Furthermore, the latest Korean crisis underlines the importance of NATO’s role in the Asia-Pacific. What NATO members have experienced in the aftermath of the Korean War should not be remained solely in the history; the leaders of the Alliance must now review their commitment on the Korean peninsula and recognize the need to strengthen its multilateral partnership with other nations in Asia. This particular task of NATO will not be easily achieved without fostering NATO’s relations with Russia and China. Although the recent development between NATO and Russia at the Lisbon Summit set the positive tone, it is crucial for the Alliance to acknowledge China’s global influence. The leaders of NATO should therefore facilitate a more lasting dialogue with China to resume China’s unique responsibility to pressure North Korea more effectively in the near future.


Greece

What can Greece do in the context of NATO-ROK partnership in the future? In fact, South Korea and Greece share their historical ties during the Korean War. The Greek armed forces, namely the Greek Expeditionary Forces (GEF), was one of the very few European divisions fought in the war, and her contribution has been highly recognized by the South Korean government. With regard to the role of Greece in NATO-ROK relations, the answer remains complex yet unclear given the latest financial hardship in Greece that exposed euro-zone’s vulnerability. Nevertheless, the question of Greece’s capability stands optimistic to us, when we look at Greece’s long-standing contribution to NATO. Since gaining formal membership in 1952, Greece has often found herself at the center of military and financial assistance to the Alliance. From 1985 to 2009, Greece had steadily spent the highest percentage of GDP among European members on NATO defense expenditures, according to NATO’s financial and economic data released this June.[6] Moreover, Greece has long provided a significant number of civilian and military personnel to NATO by distributing average 67% out of the total defense budget to personnel expenditures. Greece’s recent contribution in 2010 further proves her strength; Greece spent 3.1% of GDP (6.28 billion euros) on NATO defense expenditures, which was far exceeding from the UK and France. Despite Greece’s cuts in NATO defense budget 2011,[7] the current debt crisis will not likely to deter her unique position as one of the strongest financial provider within the Alliance. Positive signs emerged with the IMF’s rescue package, but the challenges remain as the next year starts to unfold.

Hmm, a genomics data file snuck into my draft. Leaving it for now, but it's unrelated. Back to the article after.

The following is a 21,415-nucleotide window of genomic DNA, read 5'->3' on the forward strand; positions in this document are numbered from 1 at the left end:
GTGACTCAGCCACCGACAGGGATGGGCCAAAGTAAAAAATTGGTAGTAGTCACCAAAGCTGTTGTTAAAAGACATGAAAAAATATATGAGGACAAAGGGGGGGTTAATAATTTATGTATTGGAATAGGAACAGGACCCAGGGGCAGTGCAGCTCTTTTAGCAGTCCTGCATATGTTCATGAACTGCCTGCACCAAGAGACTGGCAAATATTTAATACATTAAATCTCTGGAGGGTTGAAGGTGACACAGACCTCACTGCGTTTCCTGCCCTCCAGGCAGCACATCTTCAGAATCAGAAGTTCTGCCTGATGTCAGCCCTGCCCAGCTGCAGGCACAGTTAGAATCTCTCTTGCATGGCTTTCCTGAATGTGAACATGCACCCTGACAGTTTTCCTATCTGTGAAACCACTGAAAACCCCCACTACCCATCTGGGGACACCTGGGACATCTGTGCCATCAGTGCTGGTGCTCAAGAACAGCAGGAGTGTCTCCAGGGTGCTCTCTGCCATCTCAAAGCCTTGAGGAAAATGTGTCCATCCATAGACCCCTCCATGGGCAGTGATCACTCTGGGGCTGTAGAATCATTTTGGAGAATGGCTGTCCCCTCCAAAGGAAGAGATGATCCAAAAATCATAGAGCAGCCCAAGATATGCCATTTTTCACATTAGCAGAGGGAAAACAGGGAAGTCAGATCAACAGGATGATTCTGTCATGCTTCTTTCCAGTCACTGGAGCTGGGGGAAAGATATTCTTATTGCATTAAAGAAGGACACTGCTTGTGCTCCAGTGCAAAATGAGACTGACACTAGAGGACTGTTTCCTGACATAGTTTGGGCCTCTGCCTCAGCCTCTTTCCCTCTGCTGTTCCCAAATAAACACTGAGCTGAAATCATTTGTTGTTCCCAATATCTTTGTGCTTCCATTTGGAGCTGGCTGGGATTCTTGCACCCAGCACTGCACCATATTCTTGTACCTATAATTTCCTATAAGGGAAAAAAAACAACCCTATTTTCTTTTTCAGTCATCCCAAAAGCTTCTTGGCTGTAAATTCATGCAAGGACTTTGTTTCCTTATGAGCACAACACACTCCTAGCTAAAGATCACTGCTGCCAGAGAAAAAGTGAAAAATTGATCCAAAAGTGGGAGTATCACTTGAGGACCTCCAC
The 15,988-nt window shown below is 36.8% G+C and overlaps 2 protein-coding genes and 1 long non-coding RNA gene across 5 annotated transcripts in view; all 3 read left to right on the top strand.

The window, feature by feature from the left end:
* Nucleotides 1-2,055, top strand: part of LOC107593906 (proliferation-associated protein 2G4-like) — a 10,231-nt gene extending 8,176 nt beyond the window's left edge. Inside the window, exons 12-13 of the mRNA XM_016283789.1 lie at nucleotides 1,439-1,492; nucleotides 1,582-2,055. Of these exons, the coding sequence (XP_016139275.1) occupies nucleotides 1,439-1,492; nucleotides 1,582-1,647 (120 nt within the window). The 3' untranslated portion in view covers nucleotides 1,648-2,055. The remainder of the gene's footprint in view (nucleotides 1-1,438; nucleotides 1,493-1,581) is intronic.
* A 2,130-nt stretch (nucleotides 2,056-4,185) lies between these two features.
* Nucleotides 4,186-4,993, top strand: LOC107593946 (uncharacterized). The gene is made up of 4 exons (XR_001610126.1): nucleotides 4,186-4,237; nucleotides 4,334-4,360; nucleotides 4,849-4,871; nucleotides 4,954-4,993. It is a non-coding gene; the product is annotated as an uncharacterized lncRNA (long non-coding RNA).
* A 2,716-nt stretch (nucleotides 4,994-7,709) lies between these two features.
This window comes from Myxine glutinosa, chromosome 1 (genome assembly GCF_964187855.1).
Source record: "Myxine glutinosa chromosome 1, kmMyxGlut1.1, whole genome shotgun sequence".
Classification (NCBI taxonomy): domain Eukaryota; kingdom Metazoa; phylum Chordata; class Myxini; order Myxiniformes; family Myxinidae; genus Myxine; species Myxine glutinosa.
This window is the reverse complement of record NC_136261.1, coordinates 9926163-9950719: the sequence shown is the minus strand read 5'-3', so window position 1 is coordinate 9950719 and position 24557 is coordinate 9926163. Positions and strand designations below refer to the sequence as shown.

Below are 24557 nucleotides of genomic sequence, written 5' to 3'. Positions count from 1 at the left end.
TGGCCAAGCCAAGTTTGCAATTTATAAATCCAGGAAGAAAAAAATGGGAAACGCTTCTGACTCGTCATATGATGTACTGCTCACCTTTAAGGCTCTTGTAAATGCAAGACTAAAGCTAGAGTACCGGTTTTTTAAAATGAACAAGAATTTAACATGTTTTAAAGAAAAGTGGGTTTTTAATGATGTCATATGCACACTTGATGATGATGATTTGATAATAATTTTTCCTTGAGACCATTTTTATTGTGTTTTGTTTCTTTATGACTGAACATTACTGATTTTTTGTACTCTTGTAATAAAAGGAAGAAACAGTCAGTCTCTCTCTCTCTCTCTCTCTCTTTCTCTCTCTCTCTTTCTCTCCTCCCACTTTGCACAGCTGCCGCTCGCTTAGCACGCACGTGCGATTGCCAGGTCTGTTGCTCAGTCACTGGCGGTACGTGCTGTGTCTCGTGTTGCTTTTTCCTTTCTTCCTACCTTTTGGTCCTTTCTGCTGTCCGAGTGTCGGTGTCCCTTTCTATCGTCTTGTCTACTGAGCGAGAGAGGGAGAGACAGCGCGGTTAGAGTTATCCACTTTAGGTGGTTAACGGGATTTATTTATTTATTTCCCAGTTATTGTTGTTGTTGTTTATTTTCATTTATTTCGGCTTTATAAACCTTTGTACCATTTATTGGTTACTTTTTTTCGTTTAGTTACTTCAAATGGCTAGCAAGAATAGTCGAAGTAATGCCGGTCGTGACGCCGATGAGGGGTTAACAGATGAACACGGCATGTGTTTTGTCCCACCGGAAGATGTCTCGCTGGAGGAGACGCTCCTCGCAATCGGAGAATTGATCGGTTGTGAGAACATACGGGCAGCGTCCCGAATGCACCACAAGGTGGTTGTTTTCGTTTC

[1] NATO, “Active Engagement, Modern Defence: Strategic Concept for the Defence and Security of the Members of the North Atlantic Treaty Organisation adopted by Heads of State and Government in Lisbon.” Available at http://www.nato.int/lisbon2010/strategic-concept-2010-eng.pdf

[2] Euro-Atlantic Partnership Council (EAPC); NATO’ Mediterranean Dialogue; Istanbul Cooperation Initiative (ICI).

[3] Korea.net, “Korean PRT to officially start operation in Afghanistan,”July 1, 2010, http://www.korea.net/detail.do?guid=48147

See also Troop Numbers & Contributions at the ISAF website. Available at http://isaf-live.webdrivenhq.com/troop-numbers-and-contributions/republic-of-korea/index.php

[4] Wallace J Thies, Why NATO Endures. (Cambridge: Cambridge University Press, 2009).

[5] Christopher  Hemmer and Peter J. Katzenstein. “Why Is There No NATO in Asia? Collective Identity, Regionalism, and the Origins of Multilateralism,” International Organization 56, no. 3 (Summer, 2002),   http://www.iiss.ee/files/7/IIS6003%20why%20no%20nato%20in%20asia.pdf

[6] NATO, “Financial and Economic Data Relating to NATO Defence.” (Press Release by Public Diplomacy Division), June 2010. Available at http://www.nato.int/nato_static/assets/pdf/pdf_2010_06/20100610_PR_CP_2010_078.pdf

[7] Atlantic Council, “NATO Defense Budget 2011,” November 19, 2010. Available at http://www.acus.org/files/ISP/111910_ACUS_Kordosova_NATOBudget.pdf